Believing Six Improbable Things: Medical Malpractice and "Legal Fear"

Article excerpt

"Alice laughed." "There's no use trying," she said; "one can't believe impossible things."

"I daresay you haven't had much practice," said the Queen. "When I was your age, I always did it for half an hour a day. Why, sometimes I've believed as many as six impossible things before breakfast." (1)

I. INTRODUCTION

Philip Howard believes. Howard believes that "[d]octors, teachers, ministers, even [L]ittle [L]eague coaches, find their daily decisions hampered by legal fear." (2) "Legal fear" exists when "[f]ear of litigation ... undermine[s] our freedom to make sensible decisions." (3) Howard has advanced this claim in a best-selling book, in numerous op-eds and speeches, and through his disarmingly-named public-interest organization, Our Common Good. (4) Howard has many allies. The list of co-sponsors and supporters of Our Common Good is a "Who's Who" of business and politics, public intellectuals, organized medicine, and health policy scholars. (5)

Belief is one thing; proof is quite another. Testing Howard's beliefs requires framing them as empirically falsifiable propositions and then assessing them in light of the data. Howard's recent Washington Post op-ed on medical malpractice separates his global claim ("[f]ear of litigation [is] undermin[ing] our freedom to make sensible decisions" (6)) into more manageable and concrete sub-claims--and data is available to test each sub-claim. (7) Howard's op-ed indicates he believes at least six things about medical malpractice:

1. The tort system causes physicians and other health care providers to hide their mistakes.

2. Physicians and other health care providers once dealt with mistakes more openly.

3. Liability encourages substantial defensive medicine.

4. Liability undermines access to needed medical services.

5. Liability creates an "extortion lottery."

6. A specialized medical court would be an improvement.

These individual sub-claims are at best unproven and at worst flatly wrong. This is not to suggest that the medical malpractice system is operating optimally, or that alternative institutional arrangements might not outperform it. As we have detailed elsewhere, the medical malpractice system (like the health care delivery system) has a whole series of pathologies. (8) Nonetheless, it does not follow that reform (whether that advocated by Howard or by anyone else) will necessarily make things better. Institutional imperfection is an unfortunate reality of public policy. (9) It is foolish to choose Policy A over Policy B by listing the deficiencies of Policy B and the virtues of Policy A; one must also consider the virtues of Policy B and the deficiencies of Policy A if the decision is to be informed by anything other than faith in one's own belief system.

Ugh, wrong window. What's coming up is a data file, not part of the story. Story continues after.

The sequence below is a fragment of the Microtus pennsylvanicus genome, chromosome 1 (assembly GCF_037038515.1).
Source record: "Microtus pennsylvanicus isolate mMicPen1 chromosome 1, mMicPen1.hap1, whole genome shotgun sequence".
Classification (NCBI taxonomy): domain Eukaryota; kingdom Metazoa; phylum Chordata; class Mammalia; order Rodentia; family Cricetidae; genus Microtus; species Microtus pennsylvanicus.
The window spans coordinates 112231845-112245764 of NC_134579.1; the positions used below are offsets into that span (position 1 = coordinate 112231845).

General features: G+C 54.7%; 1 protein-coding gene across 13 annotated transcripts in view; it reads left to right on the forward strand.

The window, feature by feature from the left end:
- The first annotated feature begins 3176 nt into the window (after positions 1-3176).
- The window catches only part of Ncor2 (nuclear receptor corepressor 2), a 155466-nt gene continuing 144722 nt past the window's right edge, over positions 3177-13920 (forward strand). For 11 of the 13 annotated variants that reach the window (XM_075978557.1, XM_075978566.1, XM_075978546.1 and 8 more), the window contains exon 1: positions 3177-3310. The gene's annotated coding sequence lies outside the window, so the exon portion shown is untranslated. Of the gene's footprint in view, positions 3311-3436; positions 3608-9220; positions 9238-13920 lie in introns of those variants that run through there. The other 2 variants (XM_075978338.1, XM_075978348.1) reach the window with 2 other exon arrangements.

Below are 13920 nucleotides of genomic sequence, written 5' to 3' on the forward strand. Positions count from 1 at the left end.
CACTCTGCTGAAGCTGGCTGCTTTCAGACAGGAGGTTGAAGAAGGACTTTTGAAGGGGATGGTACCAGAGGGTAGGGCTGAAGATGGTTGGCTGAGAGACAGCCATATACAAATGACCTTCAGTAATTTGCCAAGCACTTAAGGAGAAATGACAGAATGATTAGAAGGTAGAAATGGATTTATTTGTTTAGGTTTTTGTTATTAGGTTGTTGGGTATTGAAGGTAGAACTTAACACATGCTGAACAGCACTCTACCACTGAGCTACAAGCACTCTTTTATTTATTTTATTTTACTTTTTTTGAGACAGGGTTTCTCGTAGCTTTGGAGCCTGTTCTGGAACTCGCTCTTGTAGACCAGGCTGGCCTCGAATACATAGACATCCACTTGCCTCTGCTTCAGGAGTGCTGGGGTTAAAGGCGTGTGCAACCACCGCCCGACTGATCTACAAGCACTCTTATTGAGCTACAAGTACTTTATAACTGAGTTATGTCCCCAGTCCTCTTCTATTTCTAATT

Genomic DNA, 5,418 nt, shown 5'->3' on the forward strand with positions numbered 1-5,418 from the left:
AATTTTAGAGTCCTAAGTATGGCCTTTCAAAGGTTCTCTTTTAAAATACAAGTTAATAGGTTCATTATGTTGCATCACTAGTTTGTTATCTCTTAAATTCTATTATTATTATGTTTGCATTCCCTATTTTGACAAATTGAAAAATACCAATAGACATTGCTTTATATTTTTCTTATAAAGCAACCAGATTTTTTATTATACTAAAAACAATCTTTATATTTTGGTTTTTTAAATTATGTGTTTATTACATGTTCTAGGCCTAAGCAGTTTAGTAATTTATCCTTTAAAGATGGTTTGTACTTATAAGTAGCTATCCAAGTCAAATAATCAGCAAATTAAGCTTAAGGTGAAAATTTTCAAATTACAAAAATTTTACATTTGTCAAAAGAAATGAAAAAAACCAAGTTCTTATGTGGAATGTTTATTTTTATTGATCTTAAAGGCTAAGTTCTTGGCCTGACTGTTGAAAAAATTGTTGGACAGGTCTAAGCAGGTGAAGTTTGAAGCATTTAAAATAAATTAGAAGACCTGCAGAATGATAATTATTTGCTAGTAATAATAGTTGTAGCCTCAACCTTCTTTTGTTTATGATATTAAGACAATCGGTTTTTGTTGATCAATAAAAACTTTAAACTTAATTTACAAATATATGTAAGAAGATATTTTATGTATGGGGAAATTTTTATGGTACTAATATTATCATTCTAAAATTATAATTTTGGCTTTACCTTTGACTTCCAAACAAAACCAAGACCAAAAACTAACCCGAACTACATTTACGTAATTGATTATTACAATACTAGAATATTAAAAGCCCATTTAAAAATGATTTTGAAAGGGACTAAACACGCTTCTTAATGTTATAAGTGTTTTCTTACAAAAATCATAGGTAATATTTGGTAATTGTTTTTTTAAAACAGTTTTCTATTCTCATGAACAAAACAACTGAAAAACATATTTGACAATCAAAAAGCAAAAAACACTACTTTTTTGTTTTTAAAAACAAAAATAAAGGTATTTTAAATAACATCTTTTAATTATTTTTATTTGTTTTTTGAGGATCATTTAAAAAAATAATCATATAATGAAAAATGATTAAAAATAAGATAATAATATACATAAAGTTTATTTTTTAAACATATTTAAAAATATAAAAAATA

II. BELIEF AND REALITY

Medical malpractice is the best-studied area of the tort system. (10) Over thirty years of empirical studies and extensive historical inquiry have made it possible to assess the performance of the system based on empirical data, not anecdotes. This Part goes through each of Howard's sub-claims regarding medical malpractice and considers how well the sub-claims correspond to what is actually known about the performance of the medical malpractice system.

Assertion 1: The tort system causes physicians and other health care providers to hide their mistakes.

Howard claims that "[t]ragic human errors occur, for example, in prescription dosage, because people fearful of legal consequences are reluctant to speak up." (11) In other words, fear of liability is encouraging a culture of silence: the higher the risk of liability, the lower the probability of voluntary error reporting. Howard is not alone in making this claim; the Institute of Medicine asserted in a famous 1999 report that "[p]atient safety is [] hindered through the liability system and the threat of malpractice, which discourages the disclosure of errors. …